This blog has been designed to provide information about the activities held at the social studies bilingual sections in CPI Tino Grandío (Guntín,Spain). The English language and Social Studies teachers have elaborated most of the resources you can see but our "auxiliares de conversa" also have their own page and posts. Therefore everyone is invited to have a look .

Monday, August 4, 2014

Singular and plural nouns

Most countable nouns have both a singular and a plural form, the singular for one thing and the plural for two or more.

The regular way of changing a noun from singular to plural is to add -s at the end:
  • cat / cats, book / books, house / houses

For nouns ending in  consonant + -y, you drop the -y and add -ies to form the plural:
  • family / families

For nouns ending in -o, you add -es to form the plural.
  • tomato / tomatoes, potato / potatoes

  1. With seven nouns you change the vowel: man / men,  woman  / women,  foot / feet,  goose / geese,  mouse / mice,  tooth / teeth, louse / lice
  2. With a few nouns you change the final -f to -ve before adding the -s ending: knife / knives,  leaf / leaves, wife / wives,  half / halves (Some nouns in this group have a regular plural as well: scarfs and scarves, hoofs and hooves. Both possibilities are correct.)
  3. With three nouns you add -en: ox / oxen, child / children, brother / brethren (only in the religious sense)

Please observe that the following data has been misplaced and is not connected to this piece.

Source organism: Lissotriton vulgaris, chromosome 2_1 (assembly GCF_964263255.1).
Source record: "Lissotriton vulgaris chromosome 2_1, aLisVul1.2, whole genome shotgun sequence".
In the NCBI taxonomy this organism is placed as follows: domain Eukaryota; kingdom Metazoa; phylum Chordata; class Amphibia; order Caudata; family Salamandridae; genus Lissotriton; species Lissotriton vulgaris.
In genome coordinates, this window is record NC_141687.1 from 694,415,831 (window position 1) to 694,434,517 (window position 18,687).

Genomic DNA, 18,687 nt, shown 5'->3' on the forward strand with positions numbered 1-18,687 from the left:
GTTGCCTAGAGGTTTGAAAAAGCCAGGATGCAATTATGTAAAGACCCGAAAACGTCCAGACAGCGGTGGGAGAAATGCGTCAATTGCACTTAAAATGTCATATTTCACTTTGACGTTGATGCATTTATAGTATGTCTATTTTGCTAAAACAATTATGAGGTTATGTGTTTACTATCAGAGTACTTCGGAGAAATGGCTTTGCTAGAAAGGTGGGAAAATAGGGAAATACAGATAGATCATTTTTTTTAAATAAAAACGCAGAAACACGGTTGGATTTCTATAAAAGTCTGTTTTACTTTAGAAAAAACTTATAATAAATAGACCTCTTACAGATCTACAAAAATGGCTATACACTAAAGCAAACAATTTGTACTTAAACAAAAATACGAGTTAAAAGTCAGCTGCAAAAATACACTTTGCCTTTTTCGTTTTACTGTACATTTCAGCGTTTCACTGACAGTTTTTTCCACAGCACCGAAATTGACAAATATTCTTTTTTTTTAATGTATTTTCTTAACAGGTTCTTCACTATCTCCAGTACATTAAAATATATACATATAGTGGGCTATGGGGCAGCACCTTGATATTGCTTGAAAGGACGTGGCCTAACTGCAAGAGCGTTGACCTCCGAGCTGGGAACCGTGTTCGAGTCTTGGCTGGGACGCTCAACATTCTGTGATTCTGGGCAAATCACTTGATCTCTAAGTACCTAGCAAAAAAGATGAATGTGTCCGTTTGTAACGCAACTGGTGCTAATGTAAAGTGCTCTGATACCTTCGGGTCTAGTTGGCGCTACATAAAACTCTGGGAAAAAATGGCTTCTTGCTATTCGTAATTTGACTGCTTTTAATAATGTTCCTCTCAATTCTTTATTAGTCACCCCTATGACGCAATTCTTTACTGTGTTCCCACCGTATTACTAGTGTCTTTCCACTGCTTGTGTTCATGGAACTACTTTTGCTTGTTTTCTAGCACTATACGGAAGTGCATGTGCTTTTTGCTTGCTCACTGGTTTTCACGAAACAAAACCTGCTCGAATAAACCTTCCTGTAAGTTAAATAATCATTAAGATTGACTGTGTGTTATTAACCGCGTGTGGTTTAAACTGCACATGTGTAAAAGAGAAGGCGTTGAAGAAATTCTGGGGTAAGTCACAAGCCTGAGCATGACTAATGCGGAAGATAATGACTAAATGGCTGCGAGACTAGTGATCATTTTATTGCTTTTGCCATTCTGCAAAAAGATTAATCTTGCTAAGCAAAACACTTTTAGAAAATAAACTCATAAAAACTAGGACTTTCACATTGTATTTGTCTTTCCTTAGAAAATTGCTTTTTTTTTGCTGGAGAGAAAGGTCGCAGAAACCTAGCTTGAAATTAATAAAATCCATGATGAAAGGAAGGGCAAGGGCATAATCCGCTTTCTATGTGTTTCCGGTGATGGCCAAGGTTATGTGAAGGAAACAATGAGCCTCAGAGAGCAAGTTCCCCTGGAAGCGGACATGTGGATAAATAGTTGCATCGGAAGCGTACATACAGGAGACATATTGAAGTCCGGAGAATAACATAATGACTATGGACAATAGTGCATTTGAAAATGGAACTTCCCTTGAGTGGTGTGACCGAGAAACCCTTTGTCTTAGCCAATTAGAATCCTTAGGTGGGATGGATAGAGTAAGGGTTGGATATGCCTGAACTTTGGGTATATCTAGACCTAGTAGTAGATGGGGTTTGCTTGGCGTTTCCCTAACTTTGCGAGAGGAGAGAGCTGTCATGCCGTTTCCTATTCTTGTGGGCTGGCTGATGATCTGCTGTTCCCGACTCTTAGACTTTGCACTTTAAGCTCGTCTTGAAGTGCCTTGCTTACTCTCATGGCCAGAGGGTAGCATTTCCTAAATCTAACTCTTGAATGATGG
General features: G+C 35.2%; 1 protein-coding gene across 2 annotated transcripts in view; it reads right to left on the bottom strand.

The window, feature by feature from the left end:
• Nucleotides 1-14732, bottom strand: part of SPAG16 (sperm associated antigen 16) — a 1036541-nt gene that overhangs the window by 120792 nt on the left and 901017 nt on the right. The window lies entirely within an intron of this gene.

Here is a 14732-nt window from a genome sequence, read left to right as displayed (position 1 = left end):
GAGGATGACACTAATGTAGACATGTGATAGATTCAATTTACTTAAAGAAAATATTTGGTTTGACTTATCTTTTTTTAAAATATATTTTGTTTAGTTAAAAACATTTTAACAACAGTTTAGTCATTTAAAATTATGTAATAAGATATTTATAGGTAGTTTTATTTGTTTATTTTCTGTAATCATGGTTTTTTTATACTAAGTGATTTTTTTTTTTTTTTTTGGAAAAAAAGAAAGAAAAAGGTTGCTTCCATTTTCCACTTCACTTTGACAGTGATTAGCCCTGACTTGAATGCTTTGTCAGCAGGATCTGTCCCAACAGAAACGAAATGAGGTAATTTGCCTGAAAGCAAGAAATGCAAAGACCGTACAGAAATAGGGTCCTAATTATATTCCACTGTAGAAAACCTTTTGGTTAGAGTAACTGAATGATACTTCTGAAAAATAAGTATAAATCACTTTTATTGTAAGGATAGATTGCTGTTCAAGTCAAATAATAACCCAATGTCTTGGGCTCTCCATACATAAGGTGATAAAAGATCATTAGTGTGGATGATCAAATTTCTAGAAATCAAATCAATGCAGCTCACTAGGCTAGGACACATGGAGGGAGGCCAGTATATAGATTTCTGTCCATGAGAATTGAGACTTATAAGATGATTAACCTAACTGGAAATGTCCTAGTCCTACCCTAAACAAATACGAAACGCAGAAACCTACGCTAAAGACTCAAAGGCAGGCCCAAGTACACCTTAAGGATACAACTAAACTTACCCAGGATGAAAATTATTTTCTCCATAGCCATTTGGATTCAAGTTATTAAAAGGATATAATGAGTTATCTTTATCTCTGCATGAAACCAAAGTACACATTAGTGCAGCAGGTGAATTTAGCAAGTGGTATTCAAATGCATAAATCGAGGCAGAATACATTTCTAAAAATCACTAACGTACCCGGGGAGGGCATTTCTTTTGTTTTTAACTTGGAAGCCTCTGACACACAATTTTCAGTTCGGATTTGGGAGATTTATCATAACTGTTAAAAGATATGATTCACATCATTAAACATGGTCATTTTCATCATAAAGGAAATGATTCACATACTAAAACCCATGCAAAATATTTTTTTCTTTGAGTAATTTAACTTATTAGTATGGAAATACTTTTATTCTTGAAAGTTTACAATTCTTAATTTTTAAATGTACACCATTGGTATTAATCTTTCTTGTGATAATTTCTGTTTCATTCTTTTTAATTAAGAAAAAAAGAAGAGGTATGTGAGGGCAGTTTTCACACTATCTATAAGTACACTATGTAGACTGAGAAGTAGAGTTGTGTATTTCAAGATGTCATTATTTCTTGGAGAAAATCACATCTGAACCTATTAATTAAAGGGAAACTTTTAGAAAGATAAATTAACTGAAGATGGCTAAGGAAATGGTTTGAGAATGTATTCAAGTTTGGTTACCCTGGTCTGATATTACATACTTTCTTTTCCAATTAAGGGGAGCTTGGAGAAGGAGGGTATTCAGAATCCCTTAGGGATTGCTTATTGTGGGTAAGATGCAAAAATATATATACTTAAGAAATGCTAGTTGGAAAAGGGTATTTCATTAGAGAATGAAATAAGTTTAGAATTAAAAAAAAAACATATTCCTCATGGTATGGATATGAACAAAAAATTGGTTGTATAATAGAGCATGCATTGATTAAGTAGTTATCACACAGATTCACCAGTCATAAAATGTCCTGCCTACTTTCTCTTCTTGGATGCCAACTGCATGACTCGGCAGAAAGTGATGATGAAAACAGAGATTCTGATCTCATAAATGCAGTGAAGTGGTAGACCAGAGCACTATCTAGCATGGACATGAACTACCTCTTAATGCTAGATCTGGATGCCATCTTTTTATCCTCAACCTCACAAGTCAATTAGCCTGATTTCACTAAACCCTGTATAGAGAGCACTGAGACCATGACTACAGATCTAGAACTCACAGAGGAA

4. A  few nouns which have been borrowed from foreign languages have an irregular plural. They include: stimulus / stimuli, crisis / crises, criterion / criteria, phenomenon / phenomena. Often these nouns have two plurals: they have developed a regular plural but have also kept their original irregular one. In these cases, the regular form is more informal and popular; the irregular form tends to be used by specialists.
    • There are no certain formulas for success. (informal)
    • We  have to learn all the relevant chemical formulae. (specialist)
  5. A few nouns have no plural ending, but you can still use them in a singular or plural way: they include the names of some animals (such as sheep, deer, cod), certain nationalities (such as Portuguese, Swiss), some nouns expressing quantity (such as ton, p (=”pence)),” and a few others (such as aircraft, crossroads, kennels, offspring).
    • The sheep was making a noise. The sheep were making a noise.


Several nouns are used only in the singular, particularly proper names (Smith, Monday), uncountable names (music, geography, advice) and some exceptions ending in -s (physics, billiards)

Some other nouns are used only in the plural, such as, nouns refering to objects consisting of two parts (scissors, trousers), nouns ending in -s and only used in the plural (stairs, thanks), and nouns expressing the idea of a group of people or animasl (police, folk, cattle, poultry)


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